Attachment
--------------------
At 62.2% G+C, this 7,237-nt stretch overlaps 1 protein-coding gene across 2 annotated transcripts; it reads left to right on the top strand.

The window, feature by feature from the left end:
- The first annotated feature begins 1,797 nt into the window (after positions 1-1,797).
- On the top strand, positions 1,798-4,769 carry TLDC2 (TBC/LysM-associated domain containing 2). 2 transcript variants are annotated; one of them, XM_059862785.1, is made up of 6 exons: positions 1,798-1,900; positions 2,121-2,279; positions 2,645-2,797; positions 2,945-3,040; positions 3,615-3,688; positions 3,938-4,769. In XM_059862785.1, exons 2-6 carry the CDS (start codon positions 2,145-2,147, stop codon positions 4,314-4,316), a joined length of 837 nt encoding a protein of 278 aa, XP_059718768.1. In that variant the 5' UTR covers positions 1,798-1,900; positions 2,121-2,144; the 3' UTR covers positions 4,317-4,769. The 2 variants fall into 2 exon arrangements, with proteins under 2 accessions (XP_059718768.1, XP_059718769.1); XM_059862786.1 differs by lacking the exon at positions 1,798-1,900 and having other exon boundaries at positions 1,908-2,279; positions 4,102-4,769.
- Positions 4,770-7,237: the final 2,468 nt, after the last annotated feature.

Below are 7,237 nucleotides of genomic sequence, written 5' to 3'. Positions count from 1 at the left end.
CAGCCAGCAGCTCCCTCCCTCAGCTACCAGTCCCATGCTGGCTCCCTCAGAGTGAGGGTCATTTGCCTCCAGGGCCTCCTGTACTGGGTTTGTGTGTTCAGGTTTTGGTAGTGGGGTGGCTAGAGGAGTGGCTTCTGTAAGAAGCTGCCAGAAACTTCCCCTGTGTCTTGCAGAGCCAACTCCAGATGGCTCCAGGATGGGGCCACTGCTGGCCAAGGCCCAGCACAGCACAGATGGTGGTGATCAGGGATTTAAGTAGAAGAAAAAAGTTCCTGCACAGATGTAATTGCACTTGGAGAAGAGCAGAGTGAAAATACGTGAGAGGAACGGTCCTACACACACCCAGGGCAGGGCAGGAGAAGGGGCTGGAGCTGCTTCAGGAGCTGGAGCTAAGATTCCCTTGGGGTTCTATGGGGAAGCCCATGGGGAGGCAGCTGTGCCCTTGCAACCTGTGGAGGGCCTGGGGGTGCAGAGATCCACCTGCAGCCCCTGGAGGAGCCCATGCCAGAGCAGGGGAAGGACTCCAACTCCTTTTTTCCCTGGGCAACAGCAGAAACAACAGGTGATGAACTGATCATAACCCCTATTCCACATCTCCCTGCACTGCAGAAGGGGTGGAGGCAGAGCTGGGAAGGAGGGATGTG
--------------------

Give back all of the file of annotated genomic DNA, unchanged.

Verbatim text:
At 62.2% G+C, this 7,237-nt stretch overlaps 1 protein-coding gene across 2 annotated transcripts; it reads left to right on the top strand.

The window, feature by feature from the left end:
- The first annotated feature begins 1,797 nt into the window (after positions 1-1,797).
- On the top strand, positions 1,798-4,769 carry TLDC2 (TBC/LysM-associated domain containing 2). 2 transcript variants are annotated; one of them, XM_059862785.1, is made up of 6 exons: positions 1,798-1,900; positions 2,121-2,279; positions 2,645-2,797; positions 2,945-3,040; positions 3,615-3,688; positions 3,938-4,769. In XM_059862785.1, exons 2-6 carry the CDS (start codon positions 2,145-2,147, stop codon positions 4,314-4,316), a joined length of 837 nt encoding a protein of 278 aa, XP_059718768.1. In that variant the 5' UTR covers positions 1,798-1,900; positions 2,121-2,144; the 3' UTR covers positions 4,317-4,769. The 2 variants fall into 2 exon arrangements, with proteins under 2 accessions (XP_059718768.1, XP_059718769.1); XM_059862786.1 differs by lacking the exon at positions 1,798-1,900 and having other exon boundaries at positions 1,908-2,279; positions 4,102-4,769.
- Positions 4,770-7,237: the final 2,468 nt, after the last annotated feature.

Below are 7,237 nucleotides of genomic sequence, written 5' to 3'. Positions count from 1 at the left end.
CAGCCAGCAGCTCCCTCCCTCAGCTACCAGTCCCATGCTGGCTCCCTCAGAGTGAGGGTCATTTGCCTCCAGGGCCTCCTGTACTGGGTTTGTGTGTTCAGGTTTTGGTAGTGGGGTGGCTAGAGGAGTGGCTTCTGTAAGAAGCTGCCAGAAACTTCCCCTGTGTCTTGCAGAGCCAACTCCAGATGGCTCCAGGATGGGGCCACTGCTGGCCAAGGCCCAGCACAGCACAGATGGTGGTGATCAGGGATTTAAGTAGAAGAAAAAAGTTCCTGCACAGATGTAATTGCACTTGGAGAAGAGCAGAGTGAAAATACGTGAGAGGAACGGTCCTACACACACCCAGGGCAGGGCAGGAGAAGGGGCTGGAGCTGCTTCAGGAGCTGGAGCTAAGATTCCCTTGGGGTTCTATGGGGAAGCCCATGGGGAGGCAGCTGTGCCCTTGCAACCTGTGGAGGGCCTGGGGGTGCAGAGATCCACCTGCAGCCCCTGGAGGAGCCCATGCCAGAGCAGGGGAAGGACTCCAACTCCTTTTTTCCCTGGGCAACAGCAGAAACAACAGGTGATGAACTGATCATAACCCCTATTCCACATCTCCCTGCACTGCAGAAGGGGTGGAGGCAGAGCTGGGAAGGAGGGATGTG